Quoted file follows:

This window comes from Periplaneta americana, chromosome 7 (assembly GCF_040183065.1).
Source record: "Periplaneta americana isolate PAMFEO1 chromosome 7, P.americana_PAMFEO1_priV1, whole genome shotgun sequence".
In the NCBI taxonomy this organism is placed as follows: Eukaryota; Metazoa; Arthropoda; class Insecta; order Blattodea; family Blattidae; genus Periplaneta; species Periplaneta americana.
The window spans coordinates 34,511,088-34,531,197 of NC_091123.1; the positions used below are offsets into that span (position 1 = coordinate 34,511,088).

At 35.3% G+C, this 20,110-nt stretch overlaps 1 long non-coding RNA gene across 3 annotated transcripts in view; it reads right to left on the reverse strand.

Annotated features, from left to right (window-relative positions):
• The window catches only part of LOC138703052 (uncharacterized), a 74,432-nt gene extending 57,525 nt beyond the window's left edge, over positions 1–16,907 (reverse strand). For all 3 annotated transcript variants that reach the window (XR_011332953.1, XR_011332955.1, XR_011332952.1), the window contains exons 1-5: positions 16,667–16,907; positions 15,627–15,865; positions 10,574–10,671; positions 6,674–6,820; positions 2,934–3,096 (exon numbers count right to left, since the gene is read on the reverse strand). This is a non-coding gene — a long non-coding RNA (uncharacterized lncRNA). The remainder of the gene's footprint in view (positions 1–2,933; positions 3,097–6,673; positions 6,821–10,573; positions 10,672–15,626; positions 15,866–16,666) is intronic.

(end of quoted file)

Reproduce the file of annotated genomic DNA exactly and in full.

This window comes from Periplaneta americana, chromosome 7 (assembly GCF_040183065.1).
Source record: "Periplaneta americana isolate PAMFEO1 chromosome 7, P.americana_PAMFEO1_priV1, whole genome shotgun sequence".
In the NCBI taxonomy this organism is placed as follows: Eukaryota; Metazoa; Arthropoda; class Insecta; order Blattodea; family Blattidae; genus Periplaneta; species Periplaneta americana.
The window spans coordinates 34,511,088-34,531,197 of NC_091123.1; the positions used below are offsets into that span (position 1 = coordinate 34,511,088).

At 35.3% G+C, this 20,110-nt stretch overlaps 1 long non-coding RNA gene across 3 annotated transcripts in view; it reads right to left on the reverse strand.

Annotated features, from left to right (window-relative positions):
• The window catches only part of LOC138703052 (uncharacterized), a 74,432-nt gene extending 57,525 nt beyond the window's left edge, over positions 1–16,907 (reverse strand). For all 3 annotated transcript variants that reach the window (XR_011332953.1, XR_011332955.1, XR_011332952.1), the window contains exons 1-5: positions 16,667–16,907; positions 15,627–15,865; positions 10,574–10,671; positions 6,674–6,820; positions 2,934–3,096 (exon numbers count right to left, since the gene is read on the reverse strand). This is a non-coding gene — a long non-coding RNA (uncharacterized lncRNA). The remainder of the gene's footprint in view (positions 1–2,933; positions 3,097–6,673; positions 6,821–10,573; positions 10,672–15,626; positions 15,866–16,666) is intronic.